Cilantro is a plant from the family Apiaceae. The plant is a perennial herb, growing up to 1–2 m (3 ft 3 in–6 ft 10 in) tall, with smooth, bright green leaves, and clusters of small white flowers. Although the plant was originally native to Central America, it has since become naturalized throughout tropical and subtropical regions. Cutting cilantro is one of the hardest things to do. Once you learn how to do it, however, you’ll be cooking and eating cilantro like a pro in no time.

The best time to prune is when the plant is dormant, usually from late November through January. Remove the dead and damaged branches, and snip off long, straggly leaves. For smaller, more tender leaves, leave the stems attached to the plant. Cut off the ends, and pinch off the bottom.

Cilantro is happiest when you pinch off the nodes, or buds, between leaves and stems. This encourages new growth and makes the stems stronger.

You can expect to get many more harvests from cilantro with this method of cilantro pruning.

What type of blade do you need?

Most blades are either fixed or adjustable.

Adjustable blades are needed in pruning cilantro because they have tines that can be screwed in or out, so they can be used on both thicker and thinner stems.

What type of tool do you need in pruning?

There are three common types of pruning tools

  1. Basic scissors
  2. A Paper Bag
  3. Rubbing Alcohol

Basic scissors:

is inexpensive. They work great for trimming and pruning, but they’re not very durable, so you’ll probably want to replace them after a year or so.

A Paper Bag:

During the first step, as you prune away the stems and leaves of your cilantro plant — which you planted — hold on to the roots and store them in a paper bag.

Rubbing Alcohol:

It immediately kills most microorganisms. If alcohol is still present when the plant heals, it also acts as a fungicide and stops the disease from resurging.

Cilantro Pruning: 3 Easy Steps You Need To Know

 Cilantro, also known as coriander, is one of the most popular and commonly used herbs in both eastern and western cooking. But if you’re a beginner cook — either at home or in a professional kitchen — chances are at some point or other you’ve wondered how to cut cilantro properly. This article will show you how to prune cilantro, whether for garnishing dishes or chopping up to add to sauces and dressings.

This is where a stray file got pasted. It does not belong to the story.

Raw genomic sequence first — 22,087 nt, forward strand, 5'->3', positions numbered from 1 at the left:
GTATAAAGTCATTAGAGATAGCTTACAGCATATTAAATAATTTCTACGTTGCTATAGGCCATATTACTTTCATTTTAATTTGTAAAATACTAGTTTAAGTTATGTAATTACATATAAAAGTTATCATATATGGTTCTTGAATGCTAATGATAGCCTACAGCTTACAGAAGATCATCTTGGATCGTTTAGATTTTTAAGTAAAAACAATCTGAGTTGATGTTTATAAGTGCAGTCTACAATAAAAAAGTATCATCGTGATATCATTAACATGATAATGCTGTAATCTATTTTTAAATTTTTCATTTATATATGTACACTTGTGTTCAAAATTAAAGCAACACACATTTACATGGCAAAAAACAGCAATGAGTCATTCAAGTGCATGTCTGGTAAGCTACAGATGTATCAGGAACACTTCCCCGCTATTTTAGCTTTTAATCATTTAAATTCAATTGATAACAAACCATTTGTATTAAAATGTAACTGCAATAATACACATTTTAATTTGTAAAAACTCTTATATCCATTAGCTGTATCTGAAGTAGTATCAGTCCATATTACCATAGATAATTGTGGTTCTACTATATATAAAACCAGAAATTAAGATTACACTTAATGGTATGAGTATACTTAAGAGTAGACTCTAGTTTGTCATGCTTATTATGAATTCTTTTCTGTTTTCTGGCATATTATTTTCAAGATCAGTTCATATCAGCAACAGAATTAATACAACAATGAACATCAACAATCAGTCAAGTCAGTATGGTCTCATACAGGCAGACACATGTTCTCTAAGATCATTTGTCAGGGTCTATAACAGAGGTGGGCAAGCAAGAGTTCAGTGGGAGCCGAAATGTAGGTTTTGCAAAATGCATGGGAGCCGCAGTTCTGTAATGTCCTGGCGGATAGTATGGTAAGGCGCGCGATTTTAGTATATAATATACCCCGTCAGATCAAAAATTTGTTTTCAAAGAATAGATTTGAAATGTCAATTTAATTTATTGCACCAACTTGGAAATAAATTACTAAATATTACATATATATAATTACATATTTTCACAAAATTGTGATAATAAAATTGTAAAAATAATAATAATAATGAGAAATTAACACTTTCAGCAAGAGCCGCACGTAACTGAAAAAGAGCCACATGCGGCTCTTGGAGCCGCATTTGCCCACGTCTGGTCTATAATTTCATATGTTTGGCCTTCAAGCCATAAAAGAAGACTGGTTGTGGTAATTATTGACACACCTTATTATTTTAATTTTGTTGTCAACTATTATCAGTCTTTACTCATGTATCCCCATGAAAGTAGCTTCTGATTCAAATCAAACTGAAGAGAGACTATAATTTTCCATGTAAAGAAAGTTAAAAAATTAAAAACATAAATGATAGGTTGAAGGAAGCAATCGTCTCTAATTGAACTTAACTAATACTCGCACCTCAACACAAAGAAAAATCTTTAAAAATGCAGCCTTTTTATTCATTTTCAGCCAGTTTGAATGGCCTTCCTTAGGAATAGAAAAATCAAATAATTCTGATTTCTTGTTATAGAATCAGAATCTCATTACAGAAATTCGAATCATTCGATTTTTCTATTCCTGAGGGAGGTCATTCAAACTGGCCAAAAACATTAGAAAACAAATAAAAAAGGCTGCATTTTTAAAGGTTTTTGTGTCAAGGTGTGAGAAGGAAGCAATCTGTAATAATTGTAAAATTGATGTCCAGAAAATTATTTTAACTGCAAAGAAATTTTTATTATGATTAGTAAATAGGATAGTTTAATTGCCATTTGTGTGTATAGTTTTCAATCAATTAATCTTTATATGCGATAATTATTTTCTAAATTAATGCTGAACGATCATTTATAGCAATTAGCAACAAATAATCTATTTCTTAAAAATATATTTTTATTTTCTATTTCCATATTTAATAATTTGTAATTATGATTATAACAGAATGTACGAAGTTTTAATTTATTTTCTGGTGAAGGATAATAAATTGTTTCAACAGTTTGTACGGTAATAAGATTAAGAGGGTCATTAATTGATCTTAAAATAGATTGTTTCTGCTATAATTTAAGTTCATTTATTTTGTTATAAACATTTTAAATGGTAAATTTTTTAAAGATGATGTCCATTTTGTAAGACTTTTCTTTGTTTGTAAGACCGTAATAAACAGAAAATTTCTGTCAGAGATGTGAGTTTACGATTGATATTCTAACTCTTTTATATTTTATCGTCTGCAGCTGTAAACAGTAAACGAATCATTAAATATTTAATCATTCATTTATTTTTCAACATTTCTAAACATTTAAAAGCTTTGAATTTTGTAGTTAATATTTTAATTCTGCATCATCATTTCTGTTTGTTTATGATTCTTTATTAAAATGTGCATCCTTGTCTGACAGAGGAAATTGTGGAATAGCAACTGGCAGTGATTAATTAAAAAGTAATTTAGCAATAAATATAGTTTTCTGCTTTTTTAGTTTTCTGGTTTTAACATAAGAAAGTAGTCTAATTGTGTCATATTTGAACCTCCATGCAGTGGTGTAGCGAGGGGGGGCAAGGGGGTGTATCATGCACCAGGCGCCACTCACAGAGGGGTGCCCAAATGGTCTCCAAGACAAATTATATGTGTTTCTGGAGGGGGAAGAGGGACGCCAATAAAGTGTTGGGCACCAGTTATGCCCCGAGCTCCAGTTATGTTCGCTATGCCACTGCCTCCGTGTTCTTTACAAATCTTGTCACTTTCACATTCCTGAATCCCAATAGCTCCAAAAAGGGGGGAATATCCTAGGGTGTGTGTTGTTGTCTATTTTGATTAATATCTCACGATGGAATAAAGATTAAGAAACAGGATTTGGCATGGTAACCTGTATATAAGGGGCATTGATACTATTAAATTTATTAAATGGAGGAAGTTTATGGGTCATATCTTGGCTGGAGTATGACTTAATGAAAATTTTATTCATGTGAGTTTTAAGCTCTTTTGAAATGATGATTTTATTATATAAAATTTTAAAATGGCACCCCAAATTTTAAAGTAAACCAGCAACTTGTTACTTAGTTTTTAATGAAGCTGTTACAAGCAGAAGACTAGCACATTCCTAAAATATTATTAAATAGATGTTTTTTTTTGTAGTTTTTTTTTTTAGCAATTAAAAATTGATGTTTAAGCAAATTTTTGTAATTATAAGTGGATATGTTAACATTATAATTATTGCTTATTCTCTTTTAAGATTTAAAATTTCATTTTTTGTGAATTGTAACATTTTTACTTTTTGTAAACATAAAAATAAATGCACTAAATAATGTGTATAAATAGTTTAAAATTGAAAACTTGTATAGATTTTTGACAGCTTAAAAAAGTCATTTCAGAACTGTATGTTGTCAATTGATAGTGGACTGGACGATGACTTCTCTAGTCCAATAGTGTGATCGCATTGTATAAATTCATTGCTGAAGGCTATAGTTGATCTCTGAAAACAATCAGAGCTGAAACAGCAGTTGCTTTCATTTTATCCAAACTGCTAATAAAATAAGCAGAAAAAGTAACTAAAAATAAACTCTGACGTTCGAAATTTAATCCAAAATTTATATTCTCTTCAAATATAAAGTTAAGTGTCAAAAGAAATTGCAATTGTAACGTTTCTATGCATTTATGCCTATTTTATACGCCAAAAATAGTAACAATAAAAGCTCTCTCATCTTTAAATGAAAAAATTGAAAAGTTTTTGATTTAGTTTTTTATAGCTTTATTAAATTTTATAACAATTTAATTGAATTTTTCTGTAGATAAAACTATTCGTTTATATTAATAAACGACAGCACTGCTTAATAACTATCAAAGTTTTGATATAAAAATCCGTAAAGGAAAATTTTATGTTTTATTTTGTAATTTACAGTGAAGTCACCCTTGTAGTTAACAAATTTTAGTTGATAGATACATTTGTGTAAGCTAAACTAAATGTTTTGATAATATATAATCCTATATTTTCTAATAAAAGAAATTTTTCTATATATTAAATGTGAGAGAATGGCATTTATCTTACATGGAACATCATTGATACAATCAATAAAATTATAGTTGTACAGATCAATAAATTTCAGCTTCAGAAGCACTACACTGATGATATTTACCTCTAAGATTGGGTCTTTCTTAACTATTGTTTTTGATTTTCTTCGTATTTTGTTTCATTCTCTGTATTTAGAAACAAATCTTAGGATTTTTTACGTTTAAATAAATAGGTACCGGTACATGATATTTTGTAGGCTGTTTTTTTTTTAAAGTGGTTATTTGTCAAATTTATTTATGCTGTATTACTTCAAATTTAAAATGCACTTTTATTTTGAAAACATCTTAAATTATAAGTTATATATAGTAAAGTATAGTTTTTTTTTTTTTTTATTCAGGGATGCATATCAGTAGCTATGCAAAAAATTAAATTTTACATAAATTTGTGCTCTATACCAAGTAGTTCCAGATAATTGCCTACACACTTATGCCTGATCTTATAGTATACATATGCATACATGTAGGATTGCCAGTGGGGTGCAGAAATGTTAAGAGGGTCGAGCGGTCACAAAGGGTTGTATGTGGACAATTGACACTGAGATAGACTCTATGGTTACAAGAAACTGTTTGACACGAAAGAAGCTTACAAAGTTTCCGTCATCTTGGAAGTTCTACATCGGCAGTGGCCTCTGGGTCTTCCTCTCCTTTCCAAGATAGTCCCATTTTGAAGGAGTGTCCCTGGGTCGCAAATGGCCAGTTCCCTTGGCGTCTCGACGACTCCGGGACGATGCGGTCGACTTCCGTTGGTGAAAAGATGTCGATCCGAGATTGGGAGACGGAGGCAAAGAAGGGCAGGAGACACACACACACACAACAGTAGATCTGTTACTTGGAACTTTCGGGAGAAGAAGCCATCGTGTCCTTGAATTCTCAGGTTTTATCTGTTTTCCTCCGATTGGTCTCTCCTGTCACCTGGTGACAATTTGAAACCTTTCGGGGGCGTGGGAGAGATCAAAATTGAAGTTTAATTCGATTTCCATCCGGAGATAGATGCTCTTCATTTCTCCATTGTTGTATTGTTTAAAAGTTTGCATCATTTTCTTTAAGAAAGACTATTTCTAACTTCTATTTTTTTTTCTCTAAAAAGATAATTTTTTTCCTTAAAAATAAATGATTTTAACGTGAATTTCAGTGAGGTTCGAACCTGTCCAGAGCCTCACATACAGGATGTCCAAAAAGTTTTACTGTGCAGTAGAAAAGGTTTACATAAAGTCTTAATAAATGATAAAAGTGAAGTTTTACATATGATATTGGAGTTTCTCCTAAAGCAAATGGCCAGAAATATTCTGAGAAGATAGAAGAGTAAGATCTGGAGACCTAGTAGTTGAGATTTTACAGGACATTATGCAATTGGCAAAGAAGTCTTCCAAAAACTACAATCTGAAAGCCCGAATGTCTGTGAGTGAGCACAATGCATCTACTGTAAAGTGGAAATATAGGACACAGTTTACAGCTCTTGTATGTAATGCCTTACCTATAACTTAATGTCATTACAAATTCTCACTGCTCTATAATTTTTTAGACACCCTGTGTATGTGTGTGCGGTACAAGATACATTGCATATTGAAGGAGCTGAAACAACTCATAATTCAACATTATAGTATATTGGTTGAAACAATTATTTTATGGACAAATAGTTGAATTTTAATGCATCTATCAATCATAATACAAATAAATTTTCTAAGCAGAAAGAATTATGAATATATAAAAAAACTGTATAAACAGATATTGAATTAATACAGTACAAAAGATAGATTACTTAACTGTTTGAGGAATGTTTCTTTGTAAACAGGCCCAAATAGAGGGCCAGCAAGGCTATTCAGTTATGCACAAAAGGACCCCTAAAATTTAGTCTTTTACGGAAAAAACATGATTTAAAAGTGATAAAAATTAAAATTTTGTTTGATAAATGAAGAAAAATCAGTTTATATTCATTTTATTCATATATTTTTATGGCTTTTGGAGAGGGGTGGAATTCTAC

Pruning is done in three steps.

Complete Process of how to Prune Cilantro:

Listed below are three easy ways to prune cilantro.

Lightly Prune:

Break off and discard the cilantro stems. Rinse the cilantro leaves and pat dry. Remove the thickest leaves from the bunch and discard these; the smaller ones will be easier to peel. Place the leaves in the bowl.

Prune the Flowers:

Reducing the number of flowers on cilantro plants is identical to pruning. A flattened cluster of white, pink, or light lavender blooms appears when a cilantro plant nears the end of its life span. Initially, cilantro grows tall and thin. After blooming, cilantro leaves die soon, and the plant grows seeds.

To prune the flowers is to eliminate non-essential parts of a plant, such as those parts which do not flower.

Prune the Coriander seeds:

If you want to cut coriander seeds, you do not need to cut the stems or leaves.

The seeds will be ready after three months once you plant them. A cilantro seed case appears on the cilantro plant when it starts turning brown. So when you see that they have produced seeds, start harvesting.

Conclusion

Cilantro pruning is a technique to divert new growth from mature cilantro (coriander) plants in order to promote more leaves, and thus more cilantro. The technique involves cutting off new shoots from the plant.

Once you learn how to prune cilantro the right way then the harvest season of your cilantro plants is going to be longer. The right time to prune cilantro promotes its productivity as well as delays its bloom. Coriander seeds are not developed until after the cilantro plant is fully harvested. You can extend that season for a month or more in most cases just by pruning at the right time. Therefore, cilantro pruning, especially when done regularly, encourages the plant to produce more leaves, rather than stalks.

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